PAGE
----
Steve Cardownie: Pub trek with Scotty was out of this world

James Doohan and his wife Wende pictured in Edinburgh during a visit in March 1987

When watching an old episode of Star Trek on the TV I was reminded of the time I took Scotty out for a drink in the High Street. It was back in 1995 and the City Art Centre was hosting an exhibition featuring the hugely popular TV series.

It featured an accurate reconstruction of the bridge of the USS Enterprise as well as an extensive prop and studio model collection which were exhibits for the first time.

Edinburgh was the first leg of a European tour and attracted approximately 190,000 visitors. It gave me the opportunity to sit in Captain Kirk’s chair – only ­surpassed many years later when I was privileged to sit in the Lord Provost’s chair when conducting a meeting of the city council.

Many of the visitors to the exhibition came suitably dressed and I ­particularly remember two resplendently dressed Klingons (frae Fife) paying a visit to The Jinglin’ Geordie for a pint where the regulars did not bat an eyelid as they fitted right in – until they started to speak in ­Klingon (which was marginally easier to understand than their Fifer dialect) as the bar staff had great difficulty ­deciphering “two pints o’ heavy neebs” spoken in a language originating from outer space.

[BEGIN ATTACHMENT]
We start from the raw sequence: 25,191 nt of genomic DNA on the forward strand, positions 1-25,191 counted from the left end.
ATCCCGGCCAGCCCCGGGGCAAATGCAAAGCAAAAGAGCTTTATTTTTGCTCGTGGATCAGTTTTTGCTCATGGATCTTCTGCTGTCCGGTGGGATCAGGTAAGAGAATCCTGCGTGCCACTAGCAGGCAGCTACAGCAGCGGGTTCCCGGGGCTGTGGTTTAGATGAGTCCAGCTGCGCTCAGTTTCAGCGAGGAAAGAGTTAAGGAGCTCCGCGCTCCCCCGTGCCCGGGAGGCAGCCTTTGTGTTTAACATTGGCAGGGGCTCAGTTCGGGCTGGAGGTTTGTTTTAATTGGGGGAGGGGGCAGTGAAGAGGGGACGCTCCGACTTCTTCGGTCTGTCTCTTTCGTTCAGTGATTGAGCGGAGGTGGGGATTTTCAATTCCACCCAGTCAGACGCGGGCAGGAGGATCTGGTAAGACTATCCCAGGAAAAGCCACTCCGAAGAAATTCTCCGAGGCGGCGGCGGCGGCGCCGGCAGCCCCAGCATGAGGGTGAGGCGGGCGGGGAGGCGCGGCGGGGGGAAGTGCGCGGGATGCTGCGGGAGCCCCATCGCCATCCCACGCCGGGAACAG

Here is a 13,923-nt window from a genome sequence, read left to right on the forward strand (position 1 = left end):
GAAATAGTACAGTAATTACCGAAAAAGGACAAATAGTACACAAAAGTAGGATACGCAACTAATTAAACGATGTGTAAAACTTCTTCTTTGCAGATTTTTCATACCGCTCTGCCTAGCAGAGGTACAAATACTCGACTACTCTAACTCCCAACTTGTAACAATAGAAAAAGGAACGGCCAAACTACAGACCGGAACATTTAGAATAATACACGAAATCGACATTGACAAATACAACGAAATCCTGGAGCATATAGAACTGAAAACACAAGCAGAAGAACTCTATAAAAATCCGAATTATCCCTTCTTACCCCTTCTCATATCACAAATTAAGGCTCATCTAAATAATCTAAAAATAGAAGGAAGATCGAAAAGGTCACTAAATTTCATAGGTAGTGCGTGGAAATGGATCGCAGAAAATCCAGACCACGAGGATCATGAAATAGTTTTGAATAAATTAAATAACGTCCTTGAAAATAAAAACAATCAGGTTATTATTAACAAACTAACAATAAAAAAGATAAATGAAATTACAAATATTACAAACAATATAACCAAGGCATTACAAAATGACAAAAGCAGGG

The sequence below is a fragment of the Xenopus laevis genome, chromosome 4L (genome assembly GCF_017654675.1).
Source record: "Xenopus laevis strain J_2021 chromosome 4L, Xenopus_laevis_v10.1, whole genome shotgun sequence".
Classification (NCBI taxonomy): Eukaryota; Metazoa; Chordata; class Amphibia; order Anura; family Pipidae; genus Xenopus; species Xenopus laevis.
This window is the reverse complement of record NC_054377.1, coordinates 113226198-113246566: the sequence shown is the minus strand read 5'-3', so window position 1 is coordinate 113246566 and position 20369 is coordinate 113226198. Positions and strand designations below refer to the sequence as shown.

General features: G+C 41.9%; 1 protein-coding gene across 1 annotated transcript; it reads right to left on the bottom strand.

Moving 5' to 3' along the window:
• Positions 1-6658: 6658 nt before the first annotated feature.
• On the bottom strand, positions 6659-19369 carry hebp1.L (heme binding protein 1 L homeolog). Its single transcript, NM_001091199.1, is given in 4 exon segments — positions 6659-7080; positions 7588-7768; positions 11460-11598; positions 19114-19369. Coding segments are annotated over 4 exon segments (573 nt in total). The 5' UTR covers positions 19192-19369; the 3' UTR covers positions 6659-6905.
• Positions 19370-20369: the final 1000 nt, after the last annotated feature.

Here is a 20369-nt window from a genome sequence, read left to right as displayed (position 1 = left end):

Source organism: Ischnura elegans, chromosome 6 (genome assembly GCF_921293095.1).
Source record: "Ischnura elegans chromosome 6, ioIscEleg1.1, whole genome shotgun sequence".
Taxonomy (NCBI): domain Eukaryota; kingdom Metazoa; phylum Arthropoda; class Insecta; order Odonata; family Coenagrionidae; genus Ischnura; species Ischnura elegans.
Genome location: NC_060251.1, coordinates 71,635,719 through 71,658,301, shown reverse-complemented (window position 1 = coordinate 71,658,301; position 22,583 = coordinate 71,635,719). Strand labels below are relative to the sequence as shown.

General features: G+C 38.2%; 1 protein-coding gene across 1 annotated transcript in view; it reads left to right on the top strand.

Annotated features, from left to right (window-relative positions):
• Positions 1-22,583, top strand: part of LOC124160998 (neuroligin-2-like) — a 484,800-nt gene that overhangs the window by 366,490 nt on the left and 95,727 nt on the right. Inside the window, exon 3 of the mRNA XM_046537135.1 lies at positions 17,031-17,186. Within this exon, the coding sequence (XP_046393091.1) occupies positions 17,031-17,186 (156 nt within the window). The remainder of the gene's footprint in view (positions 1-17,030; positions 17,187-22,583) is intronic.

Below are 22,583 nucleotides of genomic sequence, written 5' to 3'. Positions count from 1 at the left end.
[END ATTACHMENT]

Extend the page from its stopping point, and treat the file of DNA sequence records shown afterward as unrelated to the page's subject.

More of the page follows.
READ MORE: Steve Cardownie: Brexit will prove to be beginning of the end for Union

The star personality of the exhibition was James Doohan, the Canadian actor who played the part of Scotty, the Scots engineer on the Starship Enterprise, who visited Edinburgh for a couple of days to attend the City Art Centre to speak about his experience on the set and sign autographs – no selfies in those days!

I was entrusted to host a lunch at The Dubh Prais (Gaelic for black pot) restaurant, now Hewat’s on the Mile, serving top quality Scottish cuisine. Fellow diners soon recognised the Star Trek actor but in true ­Edinburgh style did not “let on” until, at our insistence, he uttered the phrase ­“Captain, the dilithium crystals ­cannae take it”, which was met by a ­spontaneous round of applause from all those present. After he ­polished off his dish of ­saddle of hare we departed to the nearest pub.